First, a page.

The concept of subtypes of scleroderma began in 1964, when Winterbauer reported cases with the CRST (calcinosis, Raynaud’s phenomenon, sclerodactyly, and telangiectasia) syndrome.5 A similar group of patients was reported in 1920 and was named after the authors—the Thiberge-Weissenbach syndrome. Velayos and colleagues recognized that esophageal dysmotility was common in these patients, so it is now called the CREST syndrome.6 In 1969, 58 autopsy cases of scleroderma were compared with matched controls.7 The organs found to be frequently and significantly involved by this disease were the skin, gastrointestinal tract, lungs, kidneys, skeletal muscle, and pericardium. This report first described the systemic nature of scleroderma vascular disease with findings of both kidney and lung arterial changes. In 1979, Rodnan introduced a clinical method to evaluate the extent of skin disease.8 Steen and Medsger with others conducted extensive surveys of large populations of scleroderma patients, defining the clinical course and specific subtypes of disease. In the 1970s, an expert subcommittee established diagnostic criteria, and Leroy and colleagues suggested the classification of two major subsets of disease defined by skin involvement: limited and diffuse. Later, work by several investigators recognized that scleroderma has an autoimmune basis with occurrence of specific autoantibodies associated with subtypes of disease and useful in predicting disease course.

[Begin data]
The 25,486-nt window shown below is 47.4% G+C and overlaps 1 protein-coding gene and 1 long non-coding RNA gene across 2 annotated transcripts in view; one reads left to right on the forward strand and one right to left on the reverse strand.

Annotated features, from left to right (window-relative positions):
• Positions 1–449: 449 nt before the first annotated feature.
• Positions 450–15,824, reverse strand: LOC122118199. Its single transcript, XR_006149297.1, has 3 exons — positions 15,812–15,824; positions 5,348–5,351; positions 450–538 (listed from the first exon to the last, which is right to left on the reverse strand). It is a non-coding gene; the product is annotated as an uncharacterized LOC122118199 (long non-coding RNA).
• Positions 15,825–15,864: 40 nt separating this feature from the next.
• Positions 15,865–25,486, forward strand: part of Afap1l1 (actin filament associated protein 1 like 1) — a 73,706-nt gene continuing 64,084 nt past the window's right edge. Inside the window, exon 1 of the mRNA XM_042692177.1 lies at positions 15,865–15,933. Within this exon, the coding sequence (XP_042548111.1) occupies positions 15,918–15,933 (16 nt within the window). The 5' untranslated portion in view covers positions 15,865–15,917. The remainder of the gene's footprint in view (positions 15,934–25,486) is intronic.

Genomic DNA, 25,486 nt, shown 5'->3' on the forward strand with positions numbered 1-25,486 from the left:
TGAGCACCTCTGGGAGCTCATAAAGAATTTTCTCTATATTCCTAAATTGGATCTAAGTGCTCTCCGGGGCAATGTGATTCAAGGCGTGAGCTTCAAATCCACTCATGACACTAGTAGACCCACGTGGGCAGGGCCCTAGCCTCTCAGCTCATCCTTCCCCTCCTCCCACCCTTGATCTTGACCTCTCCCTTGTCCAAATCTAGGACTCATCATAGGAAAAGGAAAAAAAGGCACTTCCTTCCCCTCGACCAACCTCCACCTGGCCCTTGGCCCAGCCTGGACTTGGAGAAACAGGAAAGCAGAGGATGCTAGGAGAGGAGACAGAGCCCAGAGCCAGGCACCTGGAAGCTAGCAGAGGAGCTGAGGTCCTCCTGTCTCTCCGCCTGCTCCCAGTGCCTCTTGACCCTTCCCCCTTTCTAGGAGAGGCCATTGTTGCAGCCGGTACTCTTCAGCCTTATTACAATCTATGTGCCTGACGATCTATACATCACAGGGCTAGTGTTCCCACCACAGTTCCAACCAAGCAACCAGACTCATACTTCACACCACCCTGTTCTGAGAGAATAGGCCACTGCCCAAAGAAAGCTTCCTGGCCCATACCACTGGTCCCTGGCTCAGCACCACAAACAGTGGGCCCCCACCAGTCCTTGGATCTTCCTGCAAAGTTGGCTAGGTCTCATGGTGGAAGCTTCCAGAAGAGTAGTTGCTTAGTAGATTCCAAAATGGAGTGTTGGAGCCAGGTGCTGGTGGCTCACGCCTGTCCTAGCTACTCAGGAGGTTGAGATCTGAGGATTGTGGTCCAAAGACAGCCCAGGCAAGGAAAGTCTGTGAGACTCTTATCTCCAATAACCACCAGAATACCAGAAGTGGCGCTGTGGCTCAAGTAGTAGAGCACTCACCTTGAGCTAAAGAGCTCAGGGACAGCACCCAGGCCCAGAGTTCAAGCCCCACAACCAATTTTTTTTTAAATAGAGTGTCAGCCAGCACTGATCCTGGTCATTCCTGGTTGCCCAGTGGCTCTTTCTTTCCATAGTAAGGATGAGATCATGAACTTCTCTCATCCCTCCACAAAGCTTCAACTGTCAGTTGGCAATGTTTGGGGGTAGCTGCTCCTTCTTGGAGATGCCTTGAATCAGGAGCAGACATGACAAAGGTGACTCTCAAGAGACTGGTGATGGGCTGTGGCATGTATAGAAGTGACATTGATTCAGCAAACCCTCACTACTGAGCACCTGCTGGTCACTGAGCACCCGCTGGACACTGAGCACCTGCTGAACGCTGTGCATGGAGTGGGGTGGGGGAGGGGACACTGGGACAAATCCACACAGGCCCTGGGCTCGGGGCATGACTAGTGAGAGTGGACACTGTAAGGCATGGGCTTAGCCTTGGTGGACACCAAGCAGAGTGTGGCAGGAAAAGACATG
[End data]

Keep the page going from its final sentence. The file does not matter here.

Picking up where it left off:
Scientific work in the modern era has revealed details regarding the pathogenesis of the disease and has led to the recognition that scleroderma is a complex polygenetic autoimmune disease associated with a unique disease process involving tissue fibrosis. Although no drug has yet been discovered with clear disease-modifying properties and ability to fully control the underlying disease process, major progress has been made in managing specific organ disease. The discovery that an angiotensin-converting enzyme inhibitor could reverse the scleroderma renal crisis in the 1970s has changed the course of kidney disease in scleroderma and has improved the survival of patients. Current therapies for gastrointestinal, cardiac, pulmonary, vascular, and interstitial lung disease have improved quality of life and survival.
Incidence and Prevalence